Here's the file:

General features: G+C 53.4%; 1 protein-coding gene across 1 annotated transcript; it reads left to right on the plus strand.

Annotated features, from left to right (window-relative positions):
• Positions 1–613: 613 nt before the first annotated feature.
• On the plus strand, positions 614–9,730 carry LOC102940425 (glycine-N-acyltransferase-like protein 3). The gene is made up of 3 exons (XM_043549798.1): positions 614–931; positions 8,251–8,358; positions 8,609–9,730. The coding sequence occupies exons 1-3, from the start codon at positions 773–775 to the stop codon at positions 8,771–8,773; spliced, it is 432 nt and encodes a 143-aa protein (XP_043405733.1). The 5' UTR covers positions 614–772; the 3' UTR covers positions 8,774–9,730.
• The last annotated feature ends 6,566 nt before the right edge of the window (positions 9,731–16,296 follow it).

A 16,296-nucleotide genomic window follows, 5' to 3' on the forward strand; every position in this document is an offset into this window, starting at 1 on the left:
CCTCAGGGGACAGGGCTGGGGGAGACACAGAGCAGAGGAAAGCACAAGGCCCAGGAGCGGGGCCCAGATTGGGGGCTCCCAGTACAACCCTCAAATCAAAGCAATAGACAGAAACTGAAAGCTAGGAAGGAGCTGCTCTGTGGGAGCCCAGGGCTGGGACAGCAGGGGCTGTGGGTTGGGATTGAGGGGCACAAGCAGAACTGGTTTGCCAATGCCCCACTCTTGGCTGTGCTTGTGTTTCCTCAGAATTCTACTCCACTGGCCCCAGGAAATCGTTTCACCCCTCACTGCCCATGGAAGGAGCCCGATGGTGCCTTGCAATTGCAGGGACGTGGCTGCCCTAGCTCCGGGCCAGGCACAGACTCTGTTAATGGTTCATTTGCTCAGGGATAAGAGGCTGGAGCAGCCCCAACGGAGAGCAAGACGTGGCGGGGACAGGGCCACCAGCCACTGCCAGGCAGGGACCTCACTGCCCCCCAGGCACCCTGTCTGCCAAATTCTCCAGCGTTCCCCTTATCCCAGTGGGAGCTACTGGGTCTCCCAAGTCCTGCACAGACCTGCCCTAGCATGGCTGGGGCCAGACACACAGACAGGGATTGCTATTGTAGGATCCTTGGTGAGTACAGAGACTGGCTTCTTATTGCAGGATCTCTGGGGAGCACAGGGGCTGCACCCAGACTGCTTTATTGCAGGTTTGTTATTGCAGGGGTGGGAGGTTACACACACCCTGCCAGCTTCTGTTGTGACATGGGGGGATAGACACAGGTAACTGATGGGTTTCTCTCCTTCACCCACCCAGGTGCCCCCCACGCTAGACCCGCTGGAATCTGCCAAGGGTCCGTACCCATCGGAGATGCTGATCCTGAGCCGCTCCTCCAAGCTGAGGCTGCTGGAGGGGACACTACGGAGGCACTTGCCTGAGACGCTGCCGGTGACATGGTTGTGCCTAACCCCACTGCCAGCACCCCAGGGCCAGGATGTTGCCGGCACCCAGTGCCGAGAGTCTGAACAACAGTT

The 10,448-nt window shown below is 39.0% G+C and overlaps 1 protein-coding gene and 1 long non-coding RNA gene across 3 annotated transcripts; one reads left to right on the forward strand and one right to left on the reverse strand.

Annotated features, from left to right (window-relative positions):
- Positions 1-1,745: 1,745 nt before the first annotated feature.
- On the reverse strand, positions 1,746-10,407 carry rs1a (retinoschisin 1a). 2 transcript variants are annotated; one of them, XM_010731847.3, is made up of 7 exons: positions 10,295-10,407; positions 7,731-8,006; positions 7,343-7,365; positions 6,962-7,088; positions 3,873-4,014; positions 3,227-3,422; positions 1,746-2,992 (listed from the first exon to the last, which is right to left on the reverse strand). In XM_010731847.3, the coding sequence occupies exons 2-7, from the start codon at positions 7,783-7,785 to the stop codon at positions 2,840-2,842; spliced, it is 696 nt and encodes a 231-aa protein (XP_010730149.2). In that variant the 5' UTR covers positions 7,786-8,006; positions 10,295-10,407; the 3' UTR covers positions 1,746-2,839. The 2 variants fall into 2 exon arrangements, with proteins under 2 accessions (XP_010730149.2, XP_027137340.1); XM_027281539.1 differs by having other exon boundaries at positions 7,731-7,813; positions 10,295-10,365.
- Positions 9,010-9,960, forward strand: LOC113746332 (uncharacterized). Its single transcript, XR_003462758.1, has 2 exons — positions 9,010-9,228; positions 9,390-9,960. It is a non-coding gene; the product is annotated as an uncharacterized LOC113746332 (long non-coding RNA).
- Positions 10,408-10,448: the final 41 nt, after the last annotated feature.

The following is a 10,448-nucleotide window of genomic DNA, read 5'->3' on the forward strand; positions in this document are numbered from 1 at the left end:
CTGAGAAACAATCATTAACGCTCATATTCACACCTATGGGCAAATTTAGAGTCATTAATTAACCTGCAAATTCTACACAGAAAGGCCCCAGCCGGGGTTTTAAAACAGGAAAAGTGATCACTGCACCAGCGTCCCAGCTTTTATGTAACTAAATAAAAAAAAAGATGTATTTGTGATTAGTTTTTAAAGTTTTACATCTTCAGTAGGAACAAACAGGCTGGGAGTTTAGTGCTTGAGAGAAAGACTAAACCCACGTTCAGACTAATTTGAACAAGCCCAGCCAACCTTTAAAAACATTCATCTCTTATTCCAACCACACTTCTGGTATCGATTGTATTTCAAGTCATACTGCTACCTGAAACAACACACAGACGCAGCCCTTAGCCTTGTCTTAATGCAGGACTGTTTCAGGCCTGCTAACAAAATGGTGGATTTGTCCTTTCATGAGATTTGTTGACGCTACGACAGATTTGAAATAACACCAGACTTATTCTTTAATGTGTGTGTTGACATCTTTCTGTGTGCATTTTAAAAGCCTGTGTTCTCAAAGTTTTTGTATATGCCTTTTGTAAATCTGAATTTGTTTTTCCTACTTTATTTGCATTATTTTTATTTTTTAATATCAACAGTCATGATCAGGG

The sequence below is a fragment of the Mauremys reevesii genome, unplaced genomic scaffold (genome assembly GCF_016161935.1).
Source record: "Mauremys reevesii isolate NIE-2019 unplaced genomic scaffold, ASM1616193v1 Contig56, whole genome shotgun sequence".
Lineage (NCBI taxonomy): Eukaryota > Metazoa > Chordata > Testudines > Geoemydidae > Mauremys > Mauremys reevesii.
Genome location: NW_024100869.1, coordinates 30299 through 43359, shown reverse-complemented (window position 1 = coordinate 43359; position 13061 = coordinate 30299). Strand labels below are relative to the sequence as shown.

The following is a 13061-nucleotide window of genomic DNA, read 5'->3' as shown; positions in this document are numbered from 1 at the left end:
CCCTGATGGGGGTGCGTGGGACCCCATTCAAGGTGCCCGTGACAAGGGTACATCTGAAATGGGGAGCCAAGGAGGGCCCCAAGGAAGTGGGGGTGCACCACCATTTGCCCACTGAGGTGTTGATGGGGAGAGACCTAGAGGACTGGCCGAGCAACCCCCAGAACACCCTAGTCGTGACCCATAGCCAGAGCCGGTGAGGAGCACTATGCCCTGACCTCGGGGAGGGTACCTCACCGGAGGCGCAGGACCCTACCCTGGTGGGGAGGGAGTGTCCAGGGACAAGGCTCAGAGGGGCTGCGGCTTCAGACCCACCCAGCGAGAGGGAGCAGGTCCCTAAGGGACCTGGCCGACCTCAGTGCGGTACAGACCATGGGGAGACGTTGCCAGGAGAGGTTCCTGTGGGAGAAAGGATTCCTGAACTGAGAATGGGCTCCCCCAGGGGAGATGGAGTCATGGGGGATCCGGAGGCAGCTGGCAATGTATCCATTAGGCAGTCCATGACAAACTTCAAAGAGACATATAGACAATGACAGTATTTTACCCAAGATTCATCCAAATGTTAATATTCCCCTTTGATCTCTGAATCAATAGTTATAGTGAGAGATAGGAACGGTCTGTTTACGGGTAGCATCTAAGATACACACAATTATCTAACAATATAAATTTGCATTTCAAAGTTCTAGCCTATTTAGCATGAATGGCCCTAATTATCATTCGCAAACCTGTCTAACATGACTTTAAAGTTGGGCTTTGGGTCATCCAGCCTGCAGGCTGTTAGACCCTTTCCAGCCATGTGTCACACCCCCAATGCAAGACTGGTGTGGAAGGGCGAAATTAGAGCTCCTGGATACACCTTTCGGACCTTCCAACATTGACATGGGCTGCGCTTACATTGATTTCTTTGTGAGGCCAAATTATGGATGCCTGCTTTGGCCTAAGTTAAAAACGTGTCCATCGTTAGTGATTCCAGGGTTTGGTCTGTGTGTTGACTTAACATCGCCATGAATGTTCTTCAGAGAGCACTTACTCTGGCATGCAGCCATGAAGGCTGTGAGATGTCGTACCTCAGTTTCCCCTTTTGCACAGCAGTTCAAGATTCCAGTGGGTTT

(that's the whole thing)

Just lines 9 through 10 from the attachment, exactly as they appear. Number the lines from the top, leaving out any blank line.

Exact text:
Annotated features, from left to right (window-relative positions):
- Positions 1-1,745: 1,745 nt before the first annotated feature.